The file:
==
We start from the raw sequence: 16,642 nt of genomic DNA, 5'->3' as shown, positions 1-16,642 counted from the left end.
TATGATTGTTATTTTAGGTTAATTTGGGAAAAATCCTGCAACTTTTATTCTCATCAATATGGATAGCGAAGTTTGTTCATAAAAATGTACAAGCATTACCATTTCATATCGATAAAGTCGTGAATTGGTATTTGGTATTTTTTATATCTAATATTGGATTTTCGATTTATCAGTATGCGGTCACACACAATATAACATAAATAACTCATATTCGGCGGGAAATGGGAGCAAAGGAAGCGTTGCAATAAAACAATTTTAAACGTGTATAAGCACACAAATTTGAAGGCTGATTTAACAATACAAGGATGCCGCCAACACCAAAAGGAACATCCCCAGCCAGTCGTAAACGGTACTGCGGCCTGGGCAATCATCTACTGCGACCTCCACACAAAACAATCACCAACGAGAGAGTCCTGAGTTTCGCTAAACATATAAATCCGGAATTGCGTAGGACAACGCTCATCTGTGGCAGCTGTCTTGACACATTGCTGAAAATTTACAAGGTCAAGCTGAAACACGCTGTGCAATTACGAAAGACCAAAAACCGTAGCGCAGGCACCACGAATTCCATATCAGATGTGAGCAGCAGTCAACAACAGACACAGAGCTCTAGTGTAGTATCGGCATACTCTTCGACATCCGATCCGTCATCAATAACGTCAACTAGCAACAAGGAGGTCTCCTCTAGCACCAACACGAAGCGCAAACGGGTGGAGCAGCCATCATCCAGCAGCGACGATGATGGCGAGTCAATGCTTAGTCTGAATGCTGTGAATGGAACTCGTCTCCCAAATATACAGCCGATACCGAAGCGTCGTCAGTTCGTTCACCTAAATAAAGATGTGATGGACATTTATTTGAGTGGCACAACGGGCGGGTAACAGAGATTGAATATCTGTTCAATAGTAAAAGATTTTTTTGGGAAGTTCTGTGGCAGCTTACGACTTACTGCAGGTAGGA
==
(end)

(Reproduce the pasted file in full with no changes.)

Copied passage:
We start from the raw sequence: 16,642 nt of genomic DNA, 5'->3' as shown, positions 1-16,642 counted from the left end.
TATGATTGTTATTTTAGGTTAATTTGGGAAAAATCCTGCAACTTTTATTCTCATCAATATGGATAGCGAAGTTTGTTCATAAAAATGTACAAGCATTACCATTTCATATCGATAAAGTCGTGAATTGGTATTTGGTATTTTTTATATCTAATATTGGATTTTCGATTTATCAGTATGCGGTCACACACAATATAACATAAATAACTCATATTCGGCGGGAAATGGGAGCAAAGGAAGCGTTGCAATAAAACAATTTTAAACGTGTATAAGCACACAAATTTGAAGGCTGATTTAACAATACAAGGATGCCGCCAACACCAAAAGGAACATCCCCAGCCAGTCGTAAACGGTACTGCGGCCTGGGCAATCATCTACTGCGACCTCCACACAAAACAATCACCAACGAGAGAGTCCTGAGTTTCGCTAAACATATAAATCCGGAATTGCGTAGGACAACGCTCATCTGTGGCAGCTGTCTTGACACATTGCTGAAAATTTACAAGGTCAAGCTGAAACACGCTGTGCAATTACGAAAGACCAAAAACCGTAGCGCAGGCACCACGAATTCCATATCAGATGTGAGCAGCAGTCAACAACAGACACAGAGCTCTAGTGTAGTATCGGCATACTCTTCGACATCCGATCCGTCATCAATAACGTCAACTAGCAACAAGGAGGTCTCCTCTAGCACCAACACGAAGCGCAAACGGGTGGAGCAGCCATCATCCAGCAGCGACGATGATGGCGAGTCAATGCTTAGTCTGAATGCTGTGAATGGAACTCGTCTCCCAAATATACAGCCGATACCGAAGCGTCGTCAGTTCGTTCACCTAAATAAAGATGTGATGGACATTTATTTGAGTGGCACAACGGGCGGGTAACAGAGATTGAATATCTGTTCAATAGTAAAAGATTTTTTTGGGAAGTTCTGTGGCAGCTTACGACTTACTGCAGGTAGGA